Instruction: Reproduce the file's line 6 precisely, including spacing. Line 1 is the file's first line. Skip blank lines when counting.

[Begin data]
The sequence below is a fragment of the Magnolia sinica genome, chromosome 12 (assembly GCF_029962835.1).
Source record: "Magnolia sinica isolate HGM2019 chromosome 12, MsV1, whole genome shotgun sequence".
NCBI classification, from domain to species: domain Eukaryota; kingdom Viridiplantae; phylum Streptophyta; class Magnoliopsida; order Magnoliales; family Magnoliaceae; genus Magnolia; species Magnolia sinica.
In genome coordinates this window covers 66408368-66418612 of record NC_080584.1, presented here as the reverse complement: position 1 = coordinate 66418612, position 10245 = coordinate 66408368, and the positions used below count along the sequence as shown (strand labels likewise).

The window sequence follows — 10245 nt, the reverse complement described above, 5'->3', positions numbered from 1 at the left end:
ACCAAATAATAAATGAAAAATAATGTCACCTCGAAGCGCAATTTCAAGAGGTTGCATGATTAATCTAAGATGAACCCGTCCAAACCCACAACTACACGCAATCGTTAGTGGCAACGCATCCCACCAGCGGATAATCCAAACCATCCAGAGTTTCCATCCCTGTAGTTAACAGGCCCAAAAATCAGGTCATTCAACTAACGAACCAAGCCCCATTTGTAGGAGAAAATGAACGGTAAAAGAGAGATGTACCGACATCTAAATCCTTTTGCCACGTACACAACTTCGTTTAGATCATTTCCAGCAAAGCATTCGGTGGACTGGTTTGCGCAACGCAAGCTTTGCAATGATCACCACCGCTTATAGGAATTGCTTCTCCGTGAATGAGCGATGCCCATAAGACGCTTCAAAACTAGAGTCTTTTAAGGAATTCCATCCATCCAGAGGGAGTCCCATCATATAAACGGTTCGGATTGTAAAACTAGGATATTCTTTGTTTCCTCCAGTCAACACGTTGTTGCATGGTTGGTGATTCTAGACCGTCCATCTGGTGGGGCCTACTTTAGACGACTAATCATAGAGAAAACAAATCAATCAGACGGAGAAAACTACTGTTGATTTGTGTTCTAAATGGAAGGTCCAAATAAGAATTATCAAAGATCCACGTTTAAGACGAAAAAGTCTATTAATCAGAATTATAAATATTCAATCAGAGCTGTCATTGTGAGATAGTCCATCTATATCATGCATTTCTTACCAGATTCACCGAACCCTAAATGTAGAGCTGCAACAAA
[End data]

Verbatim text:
ACCAAATAATAAATGAAAAATAATGTCACCTCGAAGCGCAATTTCAAGAGGTTGCATGATTAATCTAAGATGAACCCGTCCAAACCCACAACTACACGCAATCGTTAGTGGCAACGCATCCCACCAGCGGATAATCCAAACCATCCAGAGTTTCCATCCCTGTAGTTAACAGGCCCAAAAATCAGGTCATTCAACTAACGAACCAAGCCCCATTTGTAGGAGAAAATGAACGGTAAAAGAGAGATGTACCGACATCTAAATCCTTTTGCCACGTACACAACTTCGTTTAGATCATTTCCAGCAAAGCATTCGGTGGACTGGTTTGCGCAACGCAAGCTTTGCAATGATCACCACCGCTTATAGGAATTGCTTCTCCGTGAATGAGCGATGCCCATAAGACGCTTCAAAACTAGAGTCTTTTAAGGAATTCCATCCATCCAGAGGGAGTCCCATCATATAAACGGTTCGGATTGTAAAACTAGGATATTCTTTGTTTCCTCCAGTCAACACGTTGTTGCATGGTTGGTGATTCTAGACCGTCCATCTGGTGGGGCCTACTTTAGACGACTAATCATAGAGAAAACAAATCAATCAGACGGAGAAAACTACTGTTGATTTGTGTTCTAAATGGAAGGTCCAAATAAGAATTATCAAAGATCCACGTTTAAGACGAAAAAGTCTATTAATCAGAATTATAAATATTCAATCAGAGCTGTCATTGTGAGATAGTCCATCTATATCATGCATTTCTTACCAGATTCACCGAACCCTAAATGTAGAGCTGCAACAAA